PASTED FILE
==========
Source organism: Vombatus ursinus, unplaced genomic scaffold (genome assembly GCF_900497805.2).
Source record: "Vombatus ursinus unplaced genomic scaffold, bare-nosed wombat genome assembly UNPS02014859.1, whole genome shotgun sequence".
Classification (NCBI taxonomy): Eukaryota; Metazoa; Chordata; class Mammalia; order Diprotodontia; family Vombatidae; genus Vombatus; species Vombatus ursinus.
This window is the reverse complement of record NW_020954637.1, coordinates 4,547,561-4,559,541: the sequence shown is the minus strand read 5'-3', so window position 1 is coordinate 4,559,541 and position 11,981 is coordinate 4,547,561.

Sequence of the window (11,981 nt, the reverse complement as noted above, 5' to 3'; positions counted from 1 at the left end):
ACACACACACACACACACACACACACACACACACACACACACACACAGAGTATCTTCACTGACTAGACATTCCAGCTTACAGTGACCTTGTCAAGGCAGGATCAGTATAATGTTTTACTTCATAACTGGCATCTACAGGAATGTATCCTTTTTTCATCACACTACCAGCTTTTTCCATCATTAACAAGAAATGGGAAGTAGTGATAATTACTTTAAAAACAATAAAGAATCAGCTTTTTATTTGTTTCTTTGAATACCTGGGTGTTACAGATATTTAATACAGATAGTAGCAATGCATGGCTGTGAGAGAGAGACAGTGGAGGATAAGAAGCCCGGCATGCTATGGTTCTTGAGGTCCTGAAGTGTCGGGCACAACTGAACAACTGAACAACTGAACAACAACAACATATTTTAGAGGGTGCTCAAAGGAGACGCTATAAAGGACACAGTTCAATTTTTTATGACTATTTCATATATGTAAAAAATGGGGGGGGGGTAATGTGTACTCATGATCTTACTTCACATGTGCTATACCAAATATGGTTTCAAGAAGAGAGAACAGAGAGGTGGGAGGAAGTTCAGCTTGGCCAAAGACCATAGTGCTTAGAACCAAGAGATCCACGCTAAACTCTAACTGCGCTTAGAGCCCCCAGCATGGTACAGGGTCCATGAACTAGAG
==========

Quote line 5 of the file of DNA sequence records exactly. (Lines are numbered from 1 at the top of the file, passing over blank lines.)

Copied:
Sequence of the window (11,981 nt, the reverse complement as noted above, 5' to 3'; positions counted from 1 at the left end):